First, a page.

Pubdate: Mon, 04 May 2009
Source: Labradorian, The (CN NF)
Copyright: 2009 The Labradorian
Author: Jenny McCarthy
Bookmark: (Incarceration)Source: Northern 
Pen (CN NF)
Copyright: 2009 Northern Pen
Author: Aaron Beswick
Bookmark: (Incarceration)
Bookmark: (Treatment)


Dealing With Crime-Drug Link

According to Correctional Services Canada, 80 per cent of federal prisoners 
in Canada have substance abuse problems.

Although the Labrador Correctional Center is a provincial correctional 
facility, corrections worker Allison Hagerty said she would estimate the 
figure to be similar in the local prison.

This year she is the officer in charge of running a National Substance 
Abuse Program for inmates at the center. She said the experience so far 
seems to be a positive one and people taking the course seem to be learning 
from it.

"The goal is to teach them the skills to help them deal with their 
substance abuse problems," she said.

According to Statistics Canada, offenders who experience substance abuse 
problems and employment instability are at greater risk of engaging in 
criminal behavior than offenders who do not present these types of problems.

Studies carried out by Correctional Services Canada show that more than 70 
per cent of those under the influence of drugs, alcohol or both said they 
would not have committed their most serious crimes had they not been under 
the influence.

Although there are few services for substance abusers once they leave the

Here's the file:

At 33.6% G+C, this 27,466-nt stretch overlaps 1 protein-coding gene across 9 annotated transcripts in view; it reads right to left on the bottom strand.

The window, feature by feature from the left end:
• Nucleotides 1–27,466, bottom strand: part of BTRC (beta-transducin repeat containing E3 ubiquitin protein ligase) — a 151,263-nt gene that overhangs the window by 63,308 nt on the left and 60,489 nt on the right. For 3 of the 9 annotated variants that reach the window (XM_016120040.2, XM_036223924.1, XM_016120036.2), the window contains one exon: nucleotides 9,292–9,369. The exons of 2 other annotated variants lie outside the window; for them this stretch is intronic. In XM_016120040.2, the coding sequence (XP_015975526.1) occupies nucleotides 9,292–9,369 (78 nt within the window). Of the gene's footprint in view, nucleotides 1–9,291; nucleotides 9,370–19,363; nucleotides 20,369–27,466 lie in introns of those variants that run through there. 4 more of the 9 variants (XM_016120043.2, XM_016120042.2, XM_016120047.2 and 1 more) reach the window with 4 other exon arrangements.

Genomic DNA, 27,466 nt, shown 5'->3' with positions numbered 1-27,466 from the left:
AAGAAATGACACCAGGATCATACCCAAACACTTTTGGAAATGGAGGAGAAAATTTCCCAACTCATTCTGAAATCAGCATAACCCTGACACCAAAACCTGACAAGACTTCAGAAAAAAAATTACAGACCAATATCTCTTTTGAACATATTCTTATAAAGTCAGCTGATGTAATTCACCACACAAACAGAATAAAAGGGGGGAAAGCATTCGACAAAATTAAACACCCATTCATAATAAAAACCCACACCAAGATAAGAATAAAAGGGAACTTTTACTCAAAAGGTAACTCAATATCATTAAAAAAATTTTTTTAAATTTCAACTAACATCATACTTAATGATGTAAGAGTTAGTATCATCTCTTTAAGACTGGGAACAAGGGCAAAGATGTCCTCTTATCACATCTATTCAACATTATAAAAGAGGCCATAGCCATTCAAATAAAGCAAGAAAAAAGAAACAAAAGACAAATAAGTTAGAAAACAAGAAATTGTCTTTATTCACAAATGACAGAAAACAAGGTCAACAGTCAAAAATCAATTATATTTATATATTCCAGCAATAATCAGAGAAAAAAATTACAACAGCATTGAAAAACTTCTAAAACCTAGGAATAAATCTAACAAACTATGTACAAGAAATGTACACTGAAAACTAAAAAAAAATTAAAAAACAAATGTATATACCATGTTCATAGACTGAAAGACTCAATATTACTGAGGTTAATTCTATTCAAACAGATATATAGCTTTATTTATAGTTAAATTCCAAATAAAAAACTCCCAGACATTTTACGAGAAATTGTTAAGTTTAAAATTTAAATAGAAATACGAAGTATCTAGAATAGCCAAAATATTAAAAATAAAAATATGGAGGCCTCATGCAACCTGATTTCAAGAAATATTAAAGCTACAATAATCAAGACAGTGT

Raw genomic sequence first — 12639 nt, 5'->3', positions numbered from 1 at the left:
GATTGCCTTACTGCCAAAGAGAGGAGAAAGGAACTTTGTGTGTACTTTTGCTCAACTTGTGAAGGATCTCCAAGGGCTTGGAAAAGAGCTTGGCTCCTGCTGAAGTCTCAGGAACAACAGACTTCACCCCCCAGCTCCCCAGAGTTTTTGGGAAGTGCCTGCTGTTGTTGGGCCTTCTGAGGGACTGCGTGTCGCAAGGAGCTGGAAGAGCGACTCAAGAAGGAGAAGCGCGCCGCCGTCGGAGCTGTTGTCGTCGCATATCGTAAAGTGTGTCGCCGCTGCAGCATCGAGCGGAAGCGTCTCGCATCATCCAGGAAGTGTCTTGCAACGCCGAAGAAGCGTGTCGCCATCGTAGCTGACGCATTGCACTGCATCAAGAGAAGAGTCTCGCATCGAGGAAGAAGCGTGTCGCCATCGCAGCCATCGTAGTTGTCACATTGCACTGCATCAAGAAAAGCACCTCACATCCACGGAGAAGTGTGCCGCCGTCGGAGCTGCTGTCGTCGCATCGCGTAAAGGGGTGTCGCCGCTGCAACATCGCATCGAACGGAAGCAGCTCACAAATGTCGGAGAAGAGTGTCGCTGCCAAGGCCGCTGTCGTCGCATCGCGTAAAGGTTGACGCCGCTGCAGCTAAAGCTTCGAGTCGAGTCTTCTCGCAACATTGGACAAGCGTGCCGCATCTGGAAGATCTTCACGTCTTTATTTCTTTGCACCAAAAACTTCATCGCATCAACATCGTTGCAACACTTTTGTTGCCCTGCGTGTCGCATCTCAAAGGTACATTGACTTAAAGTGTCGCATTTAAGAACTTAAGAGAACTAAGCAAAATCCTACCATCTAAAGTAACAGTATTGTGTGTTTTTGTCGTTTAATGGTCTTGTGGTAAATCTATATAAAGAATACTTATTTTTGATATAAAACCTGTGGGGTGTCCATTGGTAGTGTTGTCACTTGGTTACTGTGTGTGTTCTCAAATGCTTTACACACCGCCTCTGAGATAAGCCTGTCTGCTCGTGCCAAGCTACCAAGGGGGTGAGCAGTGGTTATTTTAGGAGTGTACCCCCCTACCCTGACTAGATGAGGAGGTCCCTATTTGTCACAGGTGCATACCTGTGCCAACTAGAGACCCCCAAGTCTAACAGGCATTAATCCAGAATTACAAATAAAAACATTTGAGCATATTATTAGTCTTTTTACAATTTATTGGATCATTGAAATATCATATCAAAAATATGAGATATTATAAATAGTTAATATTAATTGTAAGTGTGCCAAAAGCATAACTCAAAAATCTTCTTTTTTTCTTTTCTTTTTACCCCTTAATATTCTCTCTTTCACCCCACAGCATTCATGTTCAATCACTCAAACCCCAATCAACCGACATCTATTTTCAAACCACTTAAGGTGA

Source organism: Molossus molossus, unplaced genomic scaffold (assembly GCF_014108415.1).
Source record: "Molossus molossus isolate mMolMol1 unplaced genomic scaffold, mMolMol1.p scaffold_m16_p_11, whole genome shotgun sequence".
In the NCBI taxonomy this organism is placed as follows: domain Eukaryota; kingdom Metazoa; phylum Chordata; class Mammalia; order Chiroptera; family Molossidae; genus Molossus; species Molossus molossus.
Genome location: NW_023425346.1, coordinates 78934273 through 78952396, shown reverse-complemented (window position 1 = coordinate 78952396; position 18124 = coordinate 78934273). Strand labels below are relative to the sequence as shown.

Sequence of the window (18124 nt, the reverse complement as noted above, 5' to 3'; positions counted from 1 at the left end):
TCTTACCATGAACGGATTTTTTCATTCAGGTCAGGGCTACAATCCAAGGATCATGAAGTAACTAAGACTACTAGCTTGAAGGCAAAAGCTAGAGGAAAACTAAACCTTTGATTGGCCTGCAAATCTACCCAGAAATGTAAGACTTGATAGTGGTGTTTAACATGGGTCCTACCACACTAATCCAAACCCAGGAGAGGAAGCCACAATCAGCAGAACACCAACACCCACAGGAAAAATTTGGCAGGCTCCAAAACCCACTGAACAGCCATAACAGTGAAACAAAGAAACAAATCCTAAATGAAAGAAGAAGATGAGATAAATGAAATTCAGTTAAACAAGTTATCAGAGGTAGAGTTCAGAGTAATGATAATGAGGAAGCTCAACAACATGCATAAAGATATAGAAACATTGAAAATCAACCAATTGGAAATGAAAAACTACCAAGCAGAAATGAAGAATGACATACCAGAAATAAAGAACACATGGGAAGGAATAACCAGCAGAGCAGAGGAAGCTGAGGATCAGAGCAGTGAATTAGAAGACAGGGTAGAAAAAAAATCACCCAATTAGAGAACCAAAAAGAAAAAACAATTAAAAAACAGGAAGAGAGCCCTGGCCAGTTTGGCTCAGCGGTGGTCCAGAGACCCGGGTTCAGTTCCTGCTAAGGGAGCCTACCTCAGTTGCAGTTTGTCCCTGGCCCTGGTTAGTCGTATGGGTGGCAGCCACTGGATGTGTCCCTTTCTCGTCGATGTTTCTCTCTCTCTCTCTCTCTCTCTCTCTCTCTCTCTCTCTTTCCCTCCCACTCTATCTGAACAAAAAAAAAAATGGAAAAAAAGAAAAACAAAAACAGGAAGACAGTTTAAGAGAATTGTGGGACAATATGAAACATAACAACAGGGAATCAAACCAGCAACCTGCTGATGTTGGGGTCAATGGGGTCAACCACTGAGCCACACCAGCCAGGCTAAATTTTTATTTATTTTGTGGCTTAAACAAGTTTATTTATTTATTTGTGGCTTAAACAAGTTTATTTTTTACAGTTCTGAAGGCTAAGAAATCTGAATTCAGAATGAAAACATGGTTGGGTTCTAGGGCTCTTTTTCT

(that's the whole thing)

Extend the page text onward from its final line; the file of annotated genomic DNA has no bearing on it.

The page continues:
Labrador Correctional Center, Ms. Hagerty said the program is designed to 
help them make better decisions and choices in the future and manage their 
own substance abuse. One element of the training deals with relapse and 
high-risk situations and how they are dealt with. The program is based on 
the idea that if substance abuse is a learned behavior, then methods of 
coping can also be learned.

"Substance abuse has led them to crime somehow," she said.

Right now there are nine inmates at the Labrador Correctional Center who 
are taking part in the course. The program takes seven weeks to complete 
and is made up of 26 sessions- 25 as a group and 1 as individuals.

The program is a nationwide program that began in federal penitentiaries 
across the country. It is a joint project in the Labrador Correctional 
Center between Correctional Services Canada and the provincial department 
of justice, as it is a provincial prison.

A classification officer at the Center identities the inmates who meet the 
criteria for the course and the inmates are given the choice to 
participate. In order to participate, the crime for which the person is 
convicted has to be linked to alcohol and drugs. This doesn't necessarily 
mean the person had to be selling or buying drugs. Ms. Hagerty explained 
that it could be the case that someone was using alcohol or drugs when 
committing a crime or that the substances could be the motivation behind 
the criminal activity.

It is the forth year for the program to be offered to inmates at the 
Labrador Correctional Center.

Ms. Hagerty said the effectiveness rate of the program is hard to estimate 
on a local basis because of the resources it would require, but studies 
done on a national level show that those who participated in the national 
substance abuse program were 50 percent less likely to re-offend.

Ms. Hagerty said she hopes the program will continue running on a regular 
basis as it not only helps the offender but also works toward public safety. 
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